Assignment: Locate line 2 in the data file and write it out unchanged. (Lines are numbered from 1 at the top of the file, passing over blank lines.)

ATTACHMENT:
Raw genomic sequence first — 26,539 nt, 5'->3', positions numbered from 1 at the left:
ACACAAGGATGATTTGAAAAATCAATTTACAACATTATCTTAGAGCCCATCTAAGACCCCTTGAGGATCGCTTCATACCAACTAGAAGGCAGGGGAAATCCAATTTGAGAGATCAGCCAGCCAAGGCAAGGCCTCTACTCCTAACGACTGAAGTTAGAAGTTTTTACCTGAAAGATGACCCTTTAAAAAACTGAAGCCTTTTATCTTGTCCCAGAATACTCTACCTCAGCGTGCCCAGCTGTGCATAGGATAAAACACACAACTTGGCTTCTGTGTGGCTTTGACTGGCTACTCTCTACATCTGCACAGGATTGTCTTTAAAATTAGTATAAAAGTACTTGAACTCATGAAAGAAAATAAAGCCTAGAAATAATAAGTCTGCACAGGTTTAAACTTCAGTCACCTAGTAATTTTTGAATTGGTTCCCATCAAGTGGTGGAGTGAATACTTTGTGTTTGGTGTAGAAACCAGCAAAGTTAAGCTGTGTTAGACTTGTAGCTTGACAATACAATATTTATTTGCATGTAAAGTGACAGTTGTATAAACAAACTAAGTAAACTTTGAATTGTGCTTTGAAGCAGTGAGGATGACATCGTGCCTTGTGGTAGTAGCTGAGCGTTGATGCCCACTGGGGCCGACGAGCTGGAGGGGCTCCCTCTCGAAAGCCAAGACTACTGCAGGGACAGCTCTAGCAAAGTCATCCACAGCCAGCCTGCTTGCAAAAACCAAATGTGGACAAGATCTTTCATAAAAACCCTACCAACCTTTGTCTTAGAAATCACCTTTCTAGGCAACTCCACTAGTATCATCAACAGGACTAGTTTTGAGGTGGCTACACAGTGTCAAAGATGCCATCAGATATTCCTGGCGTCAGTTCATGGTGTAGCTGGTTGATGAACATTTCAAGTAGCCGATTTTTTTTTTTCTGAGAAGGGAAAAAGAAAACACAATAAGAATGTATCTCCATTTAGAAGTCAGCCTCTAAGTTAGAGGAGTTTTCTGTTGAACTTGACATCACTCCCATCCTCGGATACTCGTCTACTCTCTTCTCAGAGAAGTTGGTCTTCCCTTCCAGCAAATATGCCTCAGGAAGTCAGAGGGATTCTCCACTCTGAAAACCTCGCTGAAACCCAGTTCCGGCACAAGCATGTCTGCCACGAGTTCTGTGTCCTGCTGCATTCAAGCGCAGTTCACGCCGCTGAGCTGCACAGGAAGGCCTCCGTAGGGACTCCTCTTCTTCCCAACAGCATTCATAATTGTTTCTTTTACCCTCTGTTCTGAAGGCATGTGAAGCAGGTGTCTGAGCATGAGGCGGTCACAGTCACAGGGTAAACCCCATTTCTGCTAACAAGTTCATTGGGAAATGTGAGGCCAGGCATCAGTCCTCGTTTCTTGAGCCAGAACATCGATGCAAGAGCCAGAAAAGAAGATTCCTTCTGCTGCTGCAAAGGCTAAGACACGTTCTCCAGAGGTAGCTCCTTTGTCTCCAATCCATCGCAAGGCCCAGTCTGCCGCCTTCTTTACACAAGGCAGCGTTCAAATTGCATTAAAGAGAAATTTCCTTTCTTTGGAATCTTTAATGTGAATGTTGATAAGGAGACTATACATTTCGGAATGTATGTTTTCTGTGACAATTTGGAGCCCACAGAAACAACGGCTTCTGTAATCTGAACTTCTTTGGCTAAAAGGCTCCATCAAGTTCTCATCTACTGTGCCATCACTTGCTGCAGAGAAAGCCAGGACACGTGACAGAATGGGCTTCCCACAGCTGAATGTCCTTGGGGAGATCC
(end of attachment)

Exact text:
ACACAAGGATGATTTGAAAAATCAATTTACAACATTATCTTAGAGCCCATCTAAGACCCCTTGAGGATCGCTTCATACCAACTAGAAGGCAGGGGAAATCCAATTTGAGAGATCAGCCAGCCAAGGCAAGGCCTCTACTCCTAACGACTGAAGTTAGAAGTTTTTACCTGAAAGATGACCCTTTAAAAAACTGAAGCCTTTTATCTTGTCCCAGAATACTCTACCTCAGCGTGCCCAGCTGTGCATAGGATAAAACACACAACTTGGCTTCTGTGTGGCTTTGACTGGCTACTCTCTACATCTGCACAGGATTGTCTTTAAAATTAGTATAAAAGTACTTGAACTCATGAAAGAAAATAAAGCCTAGAAATAATAAGTCTGCACAGGTTTAAACTTCAGTCACCTAGTAATTTTTGAATTGGTTCCCATCAAGTGGTGGAGTGAATACTTTGTGTTTGGTGTAGAAACCAGCAAAGTTAAGCTGTGTTAGACTTGTAGCTTGACAATACAATATTTATTTGCATGTAAAGTGACAGTTGTATAAACAAACTAAGTAAACTTTGAATTGTGCTTTGAAGCAGTGAGGATGACATCGTGCCTTGTGGTAGTAGCTGAGCGTTGATGCCCACTGGGGCCGACGAGCTGGAGGGGCTCCCTCTCGAAAGCCAAGACTACTGCAGGGACAGCTCTAGCAAAGTCATCCACAGCCAGCCTGCTTGCAAAAACCAAATGTGGACAAGATCTTTCATAAAAACCCTACCAACCTTTGTCTTAGAAATCACCTTTCTAGGCAACTCCACTAGTATCATCAACAGGACTAGTTTTGAGGTGGCTACACAGTGTCAAAGATGCCATCAGATATTCCTGGCGTCAGTTCATGGTGTAGCTGGTTGATGAACATTTCAAGTAGCCGATTTTTTTTTTTCTGAGAAGGGAAAAAGAAAACACAATAAGAATGTATCTCCATTTAGAAGTCAGCCTCTAAGTTAGAGGAGTTTTCTGTTGAACTTGACATCACTCCCATCCTCGGATACTCGTCTACTCTCTTCTCAGAGAAGTTGGTCTTCCCTTCCAGCAAATATGCCTCAGGAAGTCAGAGGGATTCTCCACTCTGAAAACCTCGCTGAAACCCAGTTCCGGCACAAGCATGTCTGCCACGAGTTCTGTGTCCTGCTGCATTCAAGCGCAGTTCACGCCGCTGAGCTGCACAGGAAGGCCTCCGTAGGGACTCCTCTTCTTCCCAACAGCATTCATAATTGTTTCTTTTACCCTCTGTTCTGAAGGCATGTGAAGCAGGTGTCTGAGCATGAGGCGGTCACAGTCACAGGGTAAACCCCATTTCTGCTAACAAGTTCATTGGGAAATGTGAGGCCAGGCATCAGTCCTCGTTTCTTGAGCCAGAACATCGATGCAAGAGCCAGAAAAGAAGATTCCTTCTGCTGCTGCAAAGGCTAAGACACGTTCTCCAGAGGTAGCTCCTTTGTCTCCAATCCATCGCAAGGCCCAGTCTGCCGCCTTCTTTACACAAGGCAGCGTTCAAATTGCATTAAAGAGAAATTTCCTTTCTTTGGAATCTTTAATGTGAATGTTGATAAGGAGACTATACATTTCGGAATGTATGTTTTCTGTGACAATTTGGAGCCCACAGAAACAACGGCTTCTGTAATCTGAACTTCTTTGGCTAAAAGGCTCCATCAAGTTCTCATCTACTGTGCCATCACTTGCTGCAGAGAAAGCCAGGACACGTGACAGAATGGGCTTCCCACAGCTGAATGTCCTTGGGGAGATCC